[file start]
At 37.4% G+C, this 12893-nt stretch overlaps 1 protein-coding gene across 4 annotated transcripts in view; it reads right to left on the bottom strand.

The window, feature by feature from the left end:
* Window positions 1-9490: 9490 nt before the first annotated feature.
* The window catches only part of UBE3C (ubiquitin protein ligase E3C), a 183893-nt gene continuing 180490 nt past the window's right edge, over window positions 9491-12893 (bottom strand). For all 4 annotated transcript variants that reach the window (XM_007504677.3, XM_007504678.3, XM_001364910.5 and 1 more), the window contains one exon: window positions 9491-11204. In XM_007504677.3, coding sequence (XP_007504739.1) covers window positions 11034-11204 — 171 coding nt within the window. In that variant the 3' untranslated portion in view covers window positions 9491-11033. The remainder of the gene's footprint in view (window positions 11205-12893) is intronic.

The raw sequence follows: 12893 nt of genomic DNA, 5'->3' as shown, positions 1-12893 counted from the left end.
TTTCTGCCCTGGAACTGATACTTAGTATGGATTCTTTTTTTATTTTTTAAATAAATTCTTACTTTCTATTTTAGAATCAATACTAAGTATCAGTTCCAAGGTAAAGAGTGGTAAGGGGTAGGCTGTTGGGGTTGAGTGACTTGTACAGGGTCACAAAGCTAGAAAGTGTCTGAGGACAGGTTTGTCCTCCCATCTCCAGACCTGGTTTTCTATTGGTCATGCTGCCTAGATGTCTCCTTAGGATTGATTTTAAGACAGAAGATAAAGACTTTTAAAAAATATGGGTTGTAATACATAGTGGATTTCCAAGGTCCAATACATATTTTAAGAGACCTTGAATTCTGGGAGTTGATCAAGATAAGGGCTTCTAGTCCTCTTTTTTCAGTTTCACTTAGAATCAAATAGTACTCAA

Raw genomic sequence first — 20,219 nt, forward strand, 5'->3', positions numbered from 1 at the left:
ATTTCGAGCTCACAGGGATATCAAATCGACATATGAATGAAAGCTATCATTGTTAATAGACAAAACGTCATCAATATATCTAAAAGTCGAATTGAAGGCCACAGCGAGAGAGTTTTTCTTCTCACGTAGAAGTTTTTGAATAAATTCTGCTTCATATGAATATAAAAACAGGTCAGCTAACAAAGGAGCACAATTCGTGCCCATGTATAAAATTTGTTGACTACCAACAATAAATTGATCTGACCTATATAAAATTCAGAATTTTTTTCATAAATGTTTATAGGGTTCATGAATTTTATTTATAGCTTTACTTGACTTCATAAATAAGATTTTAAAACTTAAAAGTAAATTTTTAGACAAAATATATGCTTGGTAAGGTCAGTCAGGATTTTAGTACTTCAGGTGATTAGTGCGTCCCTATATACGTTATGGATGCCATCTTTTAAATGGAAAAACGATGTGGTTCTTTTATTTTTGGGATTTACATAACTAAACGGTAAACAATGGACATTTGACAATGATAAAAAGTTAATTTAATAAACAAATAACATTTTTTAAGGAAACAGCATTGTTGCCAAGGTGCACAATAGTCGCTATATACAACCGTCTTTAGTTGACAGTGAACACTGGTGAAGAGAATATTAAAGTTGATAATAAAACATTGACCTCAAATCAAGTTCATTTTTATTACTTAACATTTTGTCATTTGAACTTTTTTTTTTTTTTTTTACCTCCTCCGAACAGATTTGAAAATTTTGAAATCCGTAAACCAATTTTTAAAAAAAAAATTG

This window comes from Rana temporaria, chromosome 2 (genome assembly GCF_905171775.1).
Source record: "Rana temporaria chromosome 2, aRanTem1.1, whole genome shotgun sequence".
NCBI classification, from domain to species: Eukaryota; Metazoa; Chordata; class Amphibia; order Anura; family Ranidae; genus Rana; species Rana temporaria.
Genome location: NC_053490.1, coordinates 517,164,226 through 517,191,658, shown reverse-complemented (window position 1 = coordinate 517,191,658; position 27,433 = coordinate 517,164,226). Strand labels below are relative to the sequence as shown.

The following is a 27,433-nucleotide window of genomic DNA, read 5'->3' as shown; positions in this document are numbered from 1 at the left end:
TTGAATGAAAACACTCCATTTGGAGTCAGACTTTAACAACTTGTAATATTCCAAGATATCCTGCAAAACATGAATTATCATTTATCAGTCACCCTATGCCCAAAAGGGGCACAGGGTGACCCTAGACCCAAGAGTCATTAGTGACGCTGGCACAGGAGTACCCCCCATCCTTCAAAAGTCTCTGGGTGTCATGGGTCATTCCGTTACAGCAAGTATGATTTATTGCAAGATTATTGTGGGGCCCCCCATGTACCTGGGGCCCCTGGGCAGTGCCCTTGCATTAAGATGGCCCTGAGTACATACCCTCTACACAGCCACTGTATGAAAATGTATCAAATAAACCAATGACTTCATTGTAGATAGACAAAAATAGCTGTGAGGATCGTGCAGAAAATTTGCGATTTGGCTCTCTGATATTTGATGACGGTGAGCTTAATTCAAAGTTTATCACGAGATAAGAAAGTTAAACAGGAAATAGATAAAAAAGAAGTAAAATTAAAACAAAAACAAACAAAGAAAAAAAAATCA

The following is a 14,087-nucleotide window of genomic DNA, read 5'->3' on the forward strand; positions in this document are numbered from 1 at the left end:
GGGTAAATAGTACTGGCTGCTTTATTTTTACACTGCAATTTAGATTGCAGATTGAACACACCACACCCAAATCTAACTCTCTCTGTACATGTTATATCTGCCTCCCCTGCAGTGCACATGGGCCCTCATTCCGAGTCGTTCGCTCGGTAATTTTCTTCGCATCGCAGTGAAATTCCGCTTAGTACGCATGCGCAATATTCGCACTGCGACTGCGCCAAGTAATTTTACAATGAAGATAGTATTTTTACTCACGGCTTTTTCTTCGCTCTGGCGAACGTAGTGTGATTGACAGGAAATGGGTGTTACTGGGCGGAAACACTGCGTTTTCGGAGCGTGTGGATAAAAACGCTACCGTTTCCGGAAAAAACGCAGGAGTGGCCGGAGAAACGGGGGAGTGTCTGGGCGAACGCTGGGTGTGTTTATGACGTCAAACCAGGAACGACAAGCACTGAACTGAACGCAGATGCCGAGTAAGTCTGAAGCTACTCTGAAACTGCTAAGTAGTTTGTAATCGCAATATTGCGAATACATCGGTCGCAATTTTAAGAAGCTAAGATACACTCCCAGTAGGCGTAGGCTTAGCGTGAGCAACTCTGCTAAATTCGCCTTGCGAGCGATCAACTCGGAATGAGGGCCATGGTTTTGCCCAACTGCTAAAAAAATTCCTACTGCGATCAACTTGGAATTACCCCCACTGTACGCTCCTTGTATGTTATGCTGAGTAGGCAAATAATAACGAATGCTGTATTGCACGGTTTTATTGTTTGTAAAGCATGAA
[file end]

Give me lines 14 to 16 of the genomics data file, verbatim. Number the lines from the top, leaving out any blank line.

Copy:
TTGAATGAAAACACTCCATTTGGAGTCAGACTTTAACAACTTGTAATATTCCAAGATATCCTGCAAAACATGAATTATCATTTATCAGTCACCCTATGCCCAAAAGGGGCACAGGGTGACCCTAGACCCAAGAGTCATTAGTGACGCTGGCACAGGAGTACCCCCCATCCTTCAAAAGTCTCTGGGTGTCATGGGTCATTCCGTTACAGCAAGTATGATTTATTGCAAGATTATTGTGGGGCCCCCCATGTACCTGGGGCCCCTGGGCAGTGCCCTTGCATTAAGATGGCCCTGAGTACATACCCTCTACACAGCCACTGTATGAAAATGTATCAAATAAACCAATGACTTCATTGTAGATAGACAAAAATAGCTGTGAGGATCGTGCAGAAAATTTGCGATTTGGCTCTCTGATATTTGATGACGGTGAGCTTAATTCAAAGTTTATCACGAGATAAGAAAGTTAAACAGGAAATAGATAAAAAAGAAGTAAAATTAAAACAAAAACAAACAAAGAAAAAAAAATCA

The following is a 14,087-nucleotide window of genomic DNA, read 5'->3' on the forward strand; positions in this document are numbered from 1 at the left end:
GGGTAAATAGTACTGGCTGCTTTATTTTTACACTGCAATTTAGATTGCAGATTGAACACACCACACCCAAATCTAACTCTCTCTGTACATGTTATATCTGCCTCCCCTGCAGTGCACATGGGCCCTCATTCCGAGTCGTTCGCTCGGTAATTTTCTTCGCATCGCAGTGAAATTCCGCTTAGTACGCATGCGCAATATTCGCACTGCGACTGCGCCAAGTAATTTTACAATGAAGATAGTATTTTTACTCACGGCTTTTTCTTCGCTCTGGCGAACGTAGTGTGATTGACAGGAAATGGGTGTTACTGGGCGGAAACACTGCGTTTTCGGAGCGTGTGGATAAAAACGCTACCGTTTCCGGAAAAAACGCAGGAGTGGCCGGAGAAACGGGGGAGTGTCTGGGCGAACGCTGGGTGTGTTTATGACGTCAAACCAGGAACGACAAGCACTGAACTGAACGCAGATGCCGAGTAAGTCTGAAGCTACTCTGAAACTGCTAAGTAGTTTGTAATCGCAATATTGCGAATACATCGGTCGCAATTTTAAGAAGCTAAGATACACTCCCAGTAGGCGTAGGCTTAGCGTGAGCAACTCTGCTAAATTCGCCTTGCGAGCGATCAACTCGGAATGAGGGCCATGGTTTTGCCCAACTGCTAAAAAAATTCCTACTGCGATCAACTTGGAATTACCCCCACTGTACGCTCCTTGTATGTTATGCTGAGTAGGCAAATAATAACGAATGCTGTATTGCACGGTTTTATTGTTTGTAAAGCATGAA